In the wake of recent regulations, plan participants are soon to be provided with more information than ever regarding their defined contribution plans. In the lead up to fee compliance, issues such as getting the information out to participants and ensuring that they know how to access it have been considered. However, the matter of what plan participants will do with the fee disclosure information has been overlooked.
To gauge how participants may react to fee disclosures, a good place to start is with a recent survey conducted by the AARP entitled “401(k) Participants’ Awareness and Understanding of Fees,” which found that 70% of those surveyed did not believe they paid any fees as part of their plans. The approach of a recent Department of Labor webcast, “Retirement Savings: Saving More for Tomorrow by Paying Less in 401(k),” served to reinforced the idea that participants aren’t well informed about their plans. The DOL presentation focused on the basics necessary to understand the new information being disclosed to participants instead of demonstrating how to make more informed decisions with this information. The webcast used rudimentary examples, such as comparing a $25,000 investment with 7% return over 35 years using a 0.5% fee and a 1.5% fee. It demonstrated how increasing the fee by just 1% will lead to a 28% difference in account balance, a shocking example to some but elementary investment math to others. The webcast also described why it is necessary to look not just at current rate of return for an investment, but at rates during the past one, five, and ten years, and that an investor looking at a product with a fixed rate of return should also pay attention to the annual rate and the term of the investment. In other words, it focused exclusively on the very basics of investing. The new regulations also seem to cater to an uninformed audience by requesting that operating expenses be expressed both in percentages as well as dollar amounts per $1,000, and that a glossary of financial terms be provided to participants.
How well do plan participants understand their investments? A closer look at the AARP survey paints a dismal picture of plan participants’ understanding of fees. While 70% of those surveyed didn’t realize they were charged fees, of those who did understand that retirement plans include fees, 62% didn’t know the amount of fees they were being charged. Even with the lack of information, 81% of those polled said they believe fees are very important in decisions regarding their plans and 64% responded saying they prefer to make their own investment decisions. In addition, 51% said they would change their investments to reduce fees if needed. Not surprisingly the younger investors, those under 50, typically knew less about their 401(k) plans. Younger investors who professed to not knowing they were charged fees averaged 10% higher than older investors, and of investors who understood that investment managers charge fees, 10% more investors under 50 admitted they had no idea how much they were paying. Those who did say they knew how much they paid in fees responded with amounts as high as 75%. Interestingly, the majority of older investors said they would not bother speaking with their employer to try to lower their fees, but the majority of younger investors said they would.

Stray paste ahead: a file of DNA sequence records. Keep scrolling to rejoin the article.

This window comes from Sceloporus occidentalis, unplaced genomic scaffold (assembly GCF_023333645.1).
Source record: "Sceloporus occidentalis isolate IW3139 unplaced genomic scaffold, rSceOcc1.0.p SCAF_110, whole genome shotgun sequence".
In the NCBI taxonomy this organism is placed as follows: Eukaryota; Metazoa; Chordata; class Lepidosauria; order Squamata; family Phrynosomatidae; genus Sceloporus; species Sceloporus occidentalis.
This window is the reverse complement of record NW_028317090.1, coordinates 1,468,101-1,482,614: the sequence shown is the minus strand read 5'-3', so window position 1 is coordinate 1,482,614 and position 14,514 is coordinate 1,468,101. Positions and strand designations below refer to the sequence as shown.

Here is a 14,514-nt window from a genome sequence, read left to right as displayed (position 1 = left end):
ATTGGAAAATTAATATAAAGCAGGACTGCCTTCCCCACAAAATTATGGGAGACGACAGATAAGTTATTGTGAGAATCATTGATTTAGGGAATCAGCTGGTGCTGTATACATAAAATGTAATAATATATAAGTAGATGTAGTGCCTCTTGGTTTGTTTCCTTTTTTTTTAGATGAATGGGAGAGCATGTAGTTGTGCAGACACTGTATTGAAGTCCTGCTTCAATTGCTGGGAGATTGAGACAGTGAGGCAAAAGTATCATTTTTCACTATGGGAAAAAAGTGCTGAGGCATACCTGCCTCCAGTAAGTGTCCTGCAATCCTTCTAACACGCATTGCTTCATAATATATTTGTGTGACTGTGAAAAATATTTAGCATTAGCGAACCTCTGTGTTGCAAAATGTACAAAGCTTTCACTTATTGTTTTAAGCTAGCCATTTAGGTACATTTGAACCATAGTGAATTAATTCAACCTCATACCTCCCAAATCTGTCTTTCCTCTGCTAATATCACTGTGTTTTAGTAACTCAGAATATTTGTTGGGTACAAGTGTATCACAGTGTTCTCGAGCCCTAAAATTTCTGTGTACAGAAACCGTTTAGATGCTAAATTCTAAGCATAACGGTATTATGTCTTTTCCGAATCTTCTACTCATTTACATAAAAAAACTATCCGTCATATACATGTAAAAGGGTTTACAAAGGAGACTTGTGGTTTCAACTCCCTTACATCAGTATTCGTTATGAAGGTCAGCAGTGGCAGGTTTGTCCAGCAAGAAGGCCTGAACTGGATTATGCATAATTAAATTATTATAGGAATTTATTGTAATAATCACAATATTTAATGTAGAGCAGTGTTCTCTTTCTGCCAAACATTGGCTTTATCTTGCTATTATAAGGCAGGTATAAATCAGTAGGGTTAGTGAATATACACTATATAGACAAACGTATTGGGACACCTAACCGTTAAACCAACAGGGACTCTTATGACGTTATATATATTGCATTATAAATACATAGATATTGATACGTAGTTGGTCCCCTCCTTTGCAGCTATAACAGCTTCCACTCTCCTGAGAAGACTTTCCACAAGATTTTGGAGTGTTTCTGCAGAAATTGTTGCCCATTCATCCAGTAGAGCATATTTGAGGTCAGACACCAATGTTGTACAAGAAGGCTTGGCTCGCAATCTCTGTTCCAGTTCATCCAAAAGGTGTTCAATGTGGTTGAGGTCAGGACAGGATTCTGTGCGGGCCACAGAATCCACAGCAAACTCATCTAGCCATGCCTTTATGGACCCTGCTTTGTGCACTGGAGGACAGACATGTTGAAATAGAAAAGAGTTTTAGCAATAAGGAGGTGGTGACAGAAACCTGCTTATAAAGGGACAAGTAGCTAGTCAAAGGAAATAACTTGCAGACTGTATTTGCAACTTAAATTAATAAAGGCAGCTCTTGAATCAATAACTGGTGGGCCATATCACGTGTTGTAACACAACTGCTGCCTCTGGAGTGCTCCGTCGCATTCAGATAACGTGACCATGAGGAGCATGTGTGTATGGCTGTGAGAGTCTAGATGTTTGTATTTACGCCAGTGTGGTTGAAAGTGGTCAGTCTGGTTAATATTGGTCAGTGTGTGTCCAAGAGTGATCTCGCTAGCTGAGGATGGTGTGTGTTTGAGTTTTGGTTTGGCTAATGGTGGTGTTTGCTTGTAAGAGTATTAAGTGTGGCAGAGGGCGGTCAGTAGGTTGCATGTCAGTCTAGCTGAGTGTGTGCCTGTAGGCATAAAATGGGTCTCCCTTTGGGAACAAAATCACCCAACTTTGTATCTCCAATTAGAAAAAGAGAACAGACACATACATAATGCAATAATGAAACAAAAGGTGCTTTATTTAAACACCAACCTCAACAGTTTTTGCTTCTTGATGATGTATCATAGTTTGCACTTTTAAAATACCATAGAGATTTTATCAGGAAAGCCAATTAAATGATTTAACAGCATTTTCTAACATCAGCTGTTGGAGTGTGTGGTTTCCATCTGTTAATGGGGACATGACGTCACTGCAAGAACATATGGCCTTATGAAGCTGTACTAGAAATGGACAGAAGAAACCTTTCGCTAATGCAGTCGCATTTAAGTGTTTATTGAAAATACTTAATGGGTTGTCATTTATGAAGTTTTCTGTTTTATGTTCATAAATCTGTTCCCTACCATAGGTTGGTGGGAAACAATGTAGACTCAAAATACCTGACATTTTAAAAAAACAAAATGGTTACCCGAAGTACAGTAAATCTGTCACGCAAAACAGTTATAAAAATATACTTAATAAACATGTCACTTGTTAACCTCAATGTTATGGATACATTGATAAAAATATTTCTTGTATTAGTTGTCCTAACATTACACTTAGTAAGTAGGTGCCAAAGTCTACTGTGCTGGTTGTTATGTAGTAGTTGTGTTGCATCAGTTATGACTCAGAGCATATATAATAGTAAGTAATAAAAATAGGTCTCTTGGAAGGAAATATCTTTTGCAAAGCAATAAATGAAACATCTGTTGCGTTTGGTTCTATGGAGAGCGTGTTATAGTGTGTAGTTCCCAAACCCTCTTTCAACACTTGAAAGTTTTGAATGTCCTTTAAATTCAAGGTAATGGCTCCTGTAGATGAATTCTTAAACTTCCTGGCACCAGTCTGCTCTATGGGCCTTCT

To better understand plan participants, SVIA polled a random sampling of 401(k) investors about their plans. They were asked if they knew how much they paid in fees for their accounts, if they knew what their rate of return was, and if they would try to change their investments if either the fees or the rates weren’t what they expected. The results were very consistent with the AARP survey, and when asked about fees two participants said “no idea, I have paperwork at home,” and “there are no fees with [my] retirement plan.” The most informed response received was regarding rates of return, with one participant telling SVIA that they did not know their current rate but that “[they] usually check about once a quarter to make sure it’s above 3%.” However, another respondent told SVIA that their account “has no interest, you put as much as you want aside towards it and it is taken out before taxes and has no interest but the company matches dollar for dollar up to 6% of your pay for the year.” Responses to the question on taking active control of 401(k) accounts reflected participant’s lack of engagement with their investments. Answers ranged from “depends if it would be worth it, if it was drastic I’d look into it, otherwise probably not bother,” to “I try to have as little to do with it as possible.”
The amount of interest plan participants are currently showing towards their retirement funds is a good indication of how much attention they will pay to the new fee disclosure. Participants in general lack a basic understanding of their investments and as long as nothing catastrophic occurs it seems very little will pique their interest in the details of their retirement funds. For the average plan participant, the new fee disclosure will just be business as usual, if it is even noticed at all.